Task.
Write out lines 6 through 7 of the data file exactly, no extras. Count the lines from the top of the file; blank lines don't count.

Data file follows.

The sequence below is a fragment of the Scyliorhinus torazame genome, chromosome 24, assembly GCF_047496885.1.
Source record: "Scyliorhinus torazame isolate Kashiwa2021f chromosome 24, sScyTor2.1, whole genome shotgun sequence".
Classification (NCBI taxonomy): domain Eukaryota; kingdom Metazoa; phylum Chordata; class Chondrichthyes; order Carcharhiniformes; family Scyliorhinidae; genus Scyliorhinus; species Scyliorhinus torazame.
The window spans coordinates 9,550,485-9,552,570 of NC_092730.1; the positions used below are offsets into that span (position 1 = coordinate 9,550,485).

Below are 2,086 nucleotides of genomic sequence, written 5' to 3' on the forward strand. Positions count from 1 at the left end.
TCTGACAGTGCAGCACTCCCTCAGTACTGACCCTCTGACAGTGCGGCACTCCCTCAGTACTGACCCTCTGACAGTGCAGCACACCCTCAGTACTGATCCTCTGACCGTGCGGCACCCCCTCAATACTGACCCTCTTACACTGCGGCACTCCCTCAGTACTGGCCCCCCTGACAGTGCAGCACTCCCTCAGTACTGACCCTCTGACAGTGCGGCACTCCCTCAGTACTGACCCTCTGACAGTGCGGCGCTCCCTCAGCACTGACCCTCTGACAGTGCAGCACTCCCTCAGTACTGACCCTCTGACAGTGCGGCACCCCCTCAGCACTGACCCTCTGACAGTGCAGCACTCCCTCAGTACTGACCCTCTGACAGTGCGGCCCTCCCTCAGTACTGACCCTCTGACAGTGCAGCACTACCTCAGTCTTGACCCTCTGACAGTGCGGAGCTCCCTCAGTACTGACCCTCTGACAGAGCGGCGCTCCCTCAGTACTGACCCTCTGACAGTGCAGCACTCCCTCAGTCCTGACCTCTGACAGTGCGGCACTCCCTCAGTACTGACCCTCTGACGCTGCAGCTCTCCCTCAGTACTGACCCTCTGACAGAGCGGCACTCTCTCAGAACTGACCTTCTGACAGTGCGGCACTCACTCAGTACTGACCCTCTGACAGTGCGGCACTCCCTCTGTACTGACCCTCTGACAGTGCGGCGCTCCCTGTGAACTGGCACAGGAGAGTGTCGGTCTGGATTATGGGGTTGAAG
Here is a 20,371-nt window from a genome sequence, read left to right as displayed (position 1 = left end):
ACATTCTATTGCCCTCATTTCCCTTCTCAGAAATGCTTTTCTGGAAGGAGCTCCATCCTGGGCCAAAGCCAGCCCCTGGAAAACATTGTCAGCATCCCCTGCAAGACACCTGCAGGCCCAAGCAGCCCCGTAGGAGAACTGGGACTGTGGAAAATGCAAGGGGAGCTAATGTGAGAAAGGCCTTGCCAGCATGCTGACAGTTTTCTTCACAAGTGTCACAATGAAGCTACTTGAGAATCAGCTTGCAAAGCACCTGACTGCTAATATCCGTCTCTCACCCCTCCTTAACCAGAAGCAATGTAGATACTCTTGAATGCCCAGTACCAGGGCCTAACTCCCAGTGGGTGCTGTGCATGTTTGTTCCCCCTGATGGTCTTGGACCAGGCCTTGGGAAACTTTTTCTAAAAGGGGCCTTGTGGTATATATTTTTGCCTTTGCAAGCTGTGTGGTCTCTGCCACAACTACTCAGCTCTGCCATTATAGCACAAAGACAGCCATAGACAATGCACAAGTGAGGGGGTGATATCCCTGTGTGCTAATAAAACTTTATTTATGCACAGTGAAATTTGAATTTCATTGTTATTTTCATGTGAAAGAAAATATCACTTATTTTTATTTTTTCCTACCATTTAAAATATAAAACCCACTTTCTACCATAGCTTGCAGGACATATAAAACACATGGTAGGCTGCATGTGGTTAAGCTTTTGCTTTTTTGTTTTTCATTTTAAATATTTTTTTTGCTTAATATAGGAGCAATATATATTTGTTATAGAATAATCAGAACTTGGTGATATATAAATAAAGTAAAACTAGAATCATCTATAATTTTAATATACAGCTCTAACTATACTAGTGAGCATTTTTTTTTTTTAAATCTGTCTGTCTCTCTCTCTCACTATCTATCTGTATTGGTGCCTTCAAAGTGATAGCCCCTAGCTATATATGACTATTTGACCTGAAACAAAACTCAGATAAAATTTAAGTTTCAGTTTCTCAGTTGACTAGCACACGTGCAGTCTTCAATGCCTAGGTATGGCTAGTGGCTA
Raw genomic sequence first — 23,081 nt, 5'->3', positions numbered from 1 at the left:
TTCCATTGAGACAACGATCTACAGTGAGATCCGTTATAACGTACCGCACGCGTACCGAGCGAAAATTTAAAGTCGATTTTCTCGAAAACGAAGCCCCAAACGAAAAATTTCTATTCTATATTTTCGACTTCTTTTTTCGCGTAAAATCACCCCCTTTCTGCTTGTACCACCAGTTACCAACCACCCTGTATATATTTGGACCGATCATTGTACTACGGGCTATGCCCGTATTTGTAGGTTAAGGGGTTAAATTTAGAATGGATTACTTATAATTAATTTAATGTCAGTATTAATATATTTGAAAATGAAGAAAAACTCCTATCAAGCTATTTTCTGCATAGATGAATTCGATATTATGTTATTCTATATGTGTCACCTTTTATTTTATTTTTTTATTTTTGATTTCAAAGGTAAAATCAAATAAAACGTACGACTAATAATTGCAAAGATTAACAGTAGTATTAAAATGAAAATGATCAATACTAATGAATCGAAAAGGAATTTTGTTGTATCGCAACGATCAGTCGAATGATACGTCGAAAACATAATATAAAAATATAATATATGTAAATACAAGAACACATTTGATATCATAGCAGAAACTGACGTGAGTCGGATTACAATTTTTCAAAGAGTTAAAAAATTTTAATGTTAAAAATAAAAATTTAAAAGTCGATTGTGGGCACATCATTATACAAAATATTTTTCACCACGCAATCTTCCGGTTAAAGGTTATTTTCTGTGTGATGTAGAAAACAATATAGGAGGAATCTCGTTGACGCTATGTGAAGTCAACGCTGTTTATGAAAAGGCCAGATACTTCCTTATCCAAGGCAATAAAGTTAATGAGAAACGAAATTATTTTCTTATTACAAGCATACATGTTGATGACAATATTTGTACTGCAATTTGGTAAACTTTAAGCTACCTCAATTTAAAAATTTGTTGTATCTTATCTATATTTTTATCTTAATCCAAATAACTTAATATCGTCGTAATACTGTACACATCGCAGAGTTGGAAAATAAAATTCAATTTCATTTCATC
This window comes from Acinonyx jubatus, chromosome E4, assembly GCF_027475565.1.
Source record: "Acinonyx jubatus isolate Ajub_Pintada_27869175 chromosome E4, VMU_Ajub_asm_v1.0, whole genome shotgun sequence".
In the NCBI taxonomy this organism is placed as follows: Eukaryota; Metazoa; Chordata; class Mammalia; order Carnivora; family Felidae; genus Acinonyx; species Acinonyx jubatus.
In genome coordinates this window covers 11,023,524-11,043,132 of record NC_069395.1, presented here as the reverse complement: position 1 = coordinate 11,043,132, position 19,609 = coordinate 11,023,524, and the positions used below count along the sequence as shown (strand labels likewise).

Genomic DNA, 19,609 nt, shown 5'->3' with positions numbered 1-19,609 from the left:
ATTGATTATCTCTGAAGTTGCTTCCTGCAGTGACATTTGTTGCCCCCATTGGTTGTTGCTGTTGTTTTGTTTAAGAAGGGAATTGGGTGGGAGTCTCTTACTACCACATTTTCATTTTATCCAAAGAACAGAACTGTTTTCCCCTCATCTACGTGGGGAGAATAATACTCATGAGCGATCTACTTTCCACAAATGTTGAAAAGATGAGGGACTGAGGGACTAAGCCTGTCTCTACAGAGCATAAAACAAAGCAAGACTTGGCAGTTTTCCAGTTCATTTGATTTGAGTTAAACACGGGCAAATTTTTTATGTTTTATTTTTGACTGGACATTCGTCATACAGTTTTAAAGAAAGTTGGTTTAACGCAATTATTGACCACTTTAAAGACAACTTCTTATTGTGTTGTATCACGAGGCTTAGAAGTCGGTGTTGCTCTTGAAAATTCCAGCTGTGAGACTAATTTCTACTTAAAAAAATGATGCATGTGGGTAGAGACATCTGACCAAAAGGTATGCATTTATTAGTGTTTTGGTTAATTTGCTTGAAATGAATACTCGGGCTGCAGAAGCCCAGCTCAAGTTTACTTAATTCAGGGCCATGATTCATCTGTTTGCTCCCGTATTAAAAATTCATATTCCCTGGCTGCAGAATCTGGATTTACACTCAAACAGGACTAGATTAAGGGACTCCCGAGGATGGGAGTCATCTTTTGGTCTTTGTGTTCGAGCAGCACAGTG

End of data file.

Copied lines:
TCTGACAGTGCAGCACTCCCTCAGTACTGACCCTCTGACAGTGCGGCACTCCCTCAGTACTGACCCTCTGACAGTGCAGCACACCCTCAGTACTGATCCTCTGACCGTGCGGCACCCCCTCAATACTGACCCTCTTACACTGCGGCACTCCCTCAGTACTGGCCCCCCTGACAGTGCAGCACTCCCTCAGTACTGACCCTCTGACAGTGCGGCACTCCCTCAGTACTGACCCTCTGACAGTGCGGCGCTCCCTCAGCACTGACCCTCTGACAGTGCAGCACTCCCTCAGTACTGACCCTCTGACAGTGCGGCACCCCCTCAGCACTGACCCTCTGACAGTGCAGCACTCCCTCAGTACTGACCCTCTGACAGTGCGGCCCTCCCTCAGTACTGACCCTCTGACAGTGCAGCACTACCTCAGTCTTGACCCTCTGACAGTGCGGAGCTCCCTCAGTACTGACCCTCTGACAGAGCGGCGCTCCCTCAGTACTGACCCTCTGACAGTGCAGCACTCCCTCAGTCCTGACCTCTGACAGTGCGGCACTCCCTCAGTACTGACCCTCTGACGCTGCAGCTCTCCCTCAGTACTGACCCTCTGACAGAGCGGCACTCTCTCAGAACTGACCTTCTGACAGTGCGGCACTCACTCAGTACTGACCCTCTGACAGTGCGGCACTCCCTCTGTACTGACCCTCTGACAGTGCGGCGCTCCCTGTGAACTGGCACAGGAGAGTGTCGGTCTGGATTATGGGGTTGAAG
Here is a 20,371-nt window from a genome sequence, read left to right as displayed (position 1 = left end):